night-night
Posted: 01 July 2008 01:20 PM   [ Ignore ]
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This is what we said to each other when going to bed 60 years ago in my corner of Tennessee —not “good night”, and not even “nighty-night”.  Not just for children, but adult to adult as well. I haven’t heard it since I left Tennessee, but just the other day a Texan bid me “night-night”, so I asume it is southern (U.S.). Now that I’m thinking about it, “night-night” strikes me as peculiar as greeting someone with “morning-morning” or “afternoon-afternoon”. I can’t guess how it started, nor “nighty-night” either, which I assume is related. Anyone?

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Posted: 01 July 2008 01:26 PM   [ Ignore ]   [ # 1 ]
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I grew up with it in New Jersey. And the OED has it from 1866 with several British citations, so it’s not a regionalism. (The big dic has nighty-night from 1888.)

It strikes me as a straightforward example of reduplication and dropping an element, like bye-bye from good-bye.

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Posted: 01 July 2008 02:37 PM   [ Ignore ]   [ # 2 ]
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Just to confirm, also in widespread use in the UK.

And just to add to what Dave says about the reduplication and what westover says on why only for this time-of-day greeting, it’s the only one with one syllable, which always helps reduplication (as Dave’s example also shows).

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Posted: 01 July 2008 10:25 PM   [ Ignore ]   [ # 3 ]
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But never day-day for good day.
Perhaps becuase good day is a little more formal.

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Posted: 02 July 2008 03:03 AM   [ Ignore ]   [ # 4 ]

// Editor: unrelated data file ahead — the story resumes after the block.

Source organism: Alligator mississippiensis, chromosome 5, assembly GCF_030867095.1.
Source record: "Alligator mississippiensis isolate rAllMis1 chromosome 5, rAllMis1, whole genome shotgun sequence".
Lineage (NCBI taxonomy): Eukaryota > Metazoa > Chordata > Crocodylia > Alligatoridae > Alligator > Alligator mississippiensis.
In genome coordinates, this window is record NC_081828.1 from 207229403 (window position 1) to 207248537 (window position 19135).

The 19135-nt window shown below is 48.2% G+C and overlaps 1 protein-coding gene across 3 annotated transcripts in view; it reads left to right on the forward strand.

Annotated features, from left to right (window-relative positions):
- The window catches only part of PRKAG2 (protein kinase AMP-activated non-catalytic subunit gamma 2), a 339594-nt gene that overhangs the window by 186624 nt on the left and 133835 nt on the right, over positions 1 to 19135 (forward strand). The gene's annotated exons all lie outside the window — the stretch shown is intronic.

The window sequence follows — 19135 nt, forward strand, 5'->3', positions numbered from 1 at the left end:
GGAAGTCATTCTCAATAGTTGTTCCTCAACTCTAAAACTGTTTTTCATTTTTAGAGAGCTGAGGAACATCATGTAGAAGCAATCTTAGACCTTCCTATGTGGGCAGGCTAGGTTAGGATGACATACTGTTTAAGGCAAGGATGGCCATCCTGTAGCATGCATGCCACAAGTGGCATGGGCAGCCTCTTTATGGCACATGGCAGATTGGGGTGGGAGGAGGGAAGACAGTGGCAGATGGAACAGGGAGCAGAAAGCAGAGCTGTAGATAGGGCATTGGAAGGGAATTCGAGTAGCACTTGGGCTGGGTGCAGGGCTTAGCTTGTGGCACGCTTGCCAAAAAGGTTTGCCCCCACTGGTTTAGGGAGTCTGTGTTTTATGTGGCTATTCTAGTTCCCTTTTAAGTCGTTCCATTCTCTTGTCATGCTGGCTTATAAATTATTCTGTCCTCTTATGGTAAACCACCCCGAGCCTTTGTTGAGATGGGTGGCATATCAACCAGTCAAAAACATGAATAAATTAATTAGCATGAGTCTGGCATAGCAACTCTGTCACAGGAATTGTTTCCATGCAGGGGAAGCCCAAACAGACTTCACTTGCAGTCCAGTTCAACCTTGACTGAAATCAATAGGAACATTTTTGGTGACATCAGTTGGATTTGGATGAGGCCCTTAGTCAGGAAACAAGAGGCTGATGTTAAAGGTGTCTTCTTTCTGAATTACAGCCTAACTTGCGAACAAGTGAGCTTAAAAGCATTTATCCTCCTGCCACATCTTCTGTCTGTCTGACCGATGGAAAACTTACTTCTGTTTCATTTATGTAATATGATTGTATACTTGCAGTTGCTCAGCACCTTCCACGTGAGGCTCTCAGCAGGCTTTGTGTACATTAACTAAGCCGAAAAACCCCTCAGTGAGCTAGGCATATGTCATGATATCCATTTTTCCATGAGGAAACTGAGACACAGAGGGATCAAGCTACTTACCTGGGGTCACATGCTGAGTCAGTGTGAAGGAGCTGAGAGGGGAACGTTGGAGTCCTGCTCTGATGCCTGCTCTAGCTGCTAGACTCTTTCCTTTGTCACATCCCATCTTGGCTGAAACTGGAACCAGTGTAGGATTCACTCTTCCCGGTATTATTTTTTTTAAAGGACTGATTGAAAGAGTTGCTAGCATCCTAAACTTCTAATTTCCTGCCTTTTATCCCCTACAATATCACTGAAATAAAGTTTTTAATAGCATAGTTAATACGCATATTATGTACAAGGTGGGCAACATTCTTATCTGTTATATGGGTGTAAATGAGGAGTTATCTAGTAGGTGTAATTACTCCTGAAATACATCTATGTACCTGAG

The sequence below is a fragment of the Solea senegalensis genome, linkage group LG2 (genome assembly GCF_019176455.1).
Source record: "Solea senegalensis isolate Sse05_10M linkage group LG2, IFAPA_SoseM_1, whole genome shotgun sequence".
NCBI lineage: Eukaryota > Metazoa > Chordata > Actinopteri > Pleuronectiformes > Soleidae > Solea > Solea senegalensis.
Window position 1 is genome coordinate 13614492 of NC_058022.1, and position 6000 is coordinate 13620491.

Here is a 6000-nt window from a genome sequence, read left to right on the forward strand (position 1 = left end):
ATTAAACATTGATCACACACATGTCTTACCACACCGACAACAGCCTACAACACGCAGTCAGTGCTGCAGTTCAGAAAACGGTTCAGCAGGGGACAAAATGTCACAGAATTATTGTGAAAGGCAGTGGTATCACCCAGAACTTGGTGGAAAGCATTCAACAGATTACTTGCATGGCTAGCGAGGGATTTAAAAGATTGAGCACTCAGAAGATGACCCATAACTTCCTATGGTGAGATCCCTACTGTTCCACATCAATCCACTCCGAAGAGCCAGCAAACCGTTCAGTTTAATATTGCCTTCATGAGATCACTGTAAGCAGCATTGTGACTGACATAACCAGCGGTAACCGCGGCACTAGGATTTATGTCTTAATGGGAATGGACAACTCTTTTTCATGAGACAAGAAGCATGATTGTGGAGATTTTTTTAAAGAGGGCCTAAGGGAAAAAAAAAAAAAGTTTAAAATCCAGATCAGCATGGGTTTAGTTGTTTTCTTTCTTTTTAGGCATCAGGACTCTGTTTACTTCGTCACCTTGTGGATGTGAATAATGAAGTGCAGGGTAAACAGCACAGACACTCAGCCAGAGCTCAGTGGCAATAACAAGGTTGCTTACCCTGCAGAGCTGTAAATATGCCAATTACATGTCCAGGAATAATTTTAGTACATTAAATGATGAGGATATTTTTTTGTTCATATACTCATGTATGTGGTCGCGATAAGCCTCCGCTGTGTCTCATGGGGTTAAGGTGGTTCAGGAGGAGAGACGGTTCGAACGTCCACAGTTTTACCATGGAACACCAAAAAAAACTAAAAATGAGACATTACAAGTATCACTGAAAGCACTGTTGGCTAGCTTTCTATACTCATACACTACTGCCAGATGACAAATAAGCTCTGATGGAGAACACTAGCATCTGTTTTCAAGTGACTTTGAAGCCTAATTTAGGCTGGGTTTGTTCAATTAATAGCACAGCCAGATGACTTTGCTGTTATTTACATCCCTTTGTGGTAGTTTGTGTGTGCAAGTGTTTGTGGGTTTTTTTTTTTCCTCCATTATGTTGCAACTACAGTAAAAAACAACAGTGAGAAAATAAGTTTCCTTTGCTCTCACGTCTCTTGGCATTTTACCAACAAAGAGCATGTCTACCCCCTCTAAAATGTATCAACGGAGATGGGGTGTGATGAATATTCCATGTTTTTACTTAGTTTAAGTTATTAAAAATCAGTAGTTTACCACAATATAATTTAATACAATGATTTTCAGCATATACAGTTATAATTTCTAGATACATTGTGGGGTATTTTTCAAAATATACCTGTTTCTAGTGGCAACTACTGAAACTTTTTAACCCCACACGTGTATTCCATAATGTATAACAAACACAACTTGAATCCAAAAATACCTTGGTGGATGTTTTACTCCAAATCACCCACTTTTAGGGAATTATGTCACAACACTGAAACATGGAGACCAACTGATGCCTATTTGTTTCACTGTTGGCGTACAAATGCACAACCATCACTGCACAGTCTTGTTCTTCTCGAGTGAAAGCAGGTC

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But, cf. wakey-wakey.

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Posted: 02 July 2008 03:46 AM   [ Ignore ]   [ # 5 ]
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- or “Ta-ta!" or ”‘Ello, ‘ello, ‘ello”.

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Posted: 02 July 2008 05:32 AM   [ Ignore ]   [ # 6 ]
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I was going to compare the North German greeting ‘moin moin’, but it’s not as close a parallel as I imagined; I’d thought the word was a corruption of Morgen, meaning ‘morning’, but the majority opinion seems to be that it’s from the word mooi, meaning ‘beautiful’.

[ Edited: 02 July 2008 11:36 PM by kurwamac ]
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Posted: 02 July 2008 11:08 AM   [ Ignore ]   [ # 7 ]
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Actually, my father-in-law DID used to say “day-day”, when people said “night-night” to him. I was going to mention “pyjama, pyjama” but I see the OED records this stock response to “nightie-nightie”, quoting the Opies, famed childhood folklorists, as its source, so instead I’ll just repeat one of my daughter’s favourite poems from when she was six:

“Night-night, Knight”, said one Knight. to the other knight the other night.

The reduplication in night-night and bye-bye is clearly originally babytalk, but more interesting, I think, is what might be called “blended” farewell words, such as “cheery-bye” and “tattie-bye” (both in the OED), combining goodbye with cheerio and ta-ta respectively. This seems more “language used with familiars” than “language used with small children” - more informal even than “cheerio”, while still not descending completely from the adult register ...

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Posted: 02 July 2008 11:47 AM   [ Ignore ]   [ # 8 ]
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Interesting, Kurwamac. I always thought that ‘mooi’ was one of those typical indigenous Dutch words of unknown origin and limited to the Low Lands only.
EWN and WNT seem to confirm this. Both say it is not found in any other Germanic language.
It can of course have been borrowed into a German dialect. Dialects don’t care much about borders.

Moin moin isn’t known to me BTW.

This does remind me of the Hamburgerian(?) exclamation “mors mors” (kiss my ass) in response to “hummel hummel”. Some background information can be found here.

Edit: maybe the fact that the Frisian word for ‘morning’ is ‘moan’ has something to do with it, but maybe it hasn’t.

[ Edited: 02 July 2008 12:41 PM by Dutchtoo ]
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Posted: 02 July 2008 01:01 PM   [ Ignore ]   [ # 9 ]
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A good discussion on the etymology and meanings of moin in various Germanic languages (link) and dialects.

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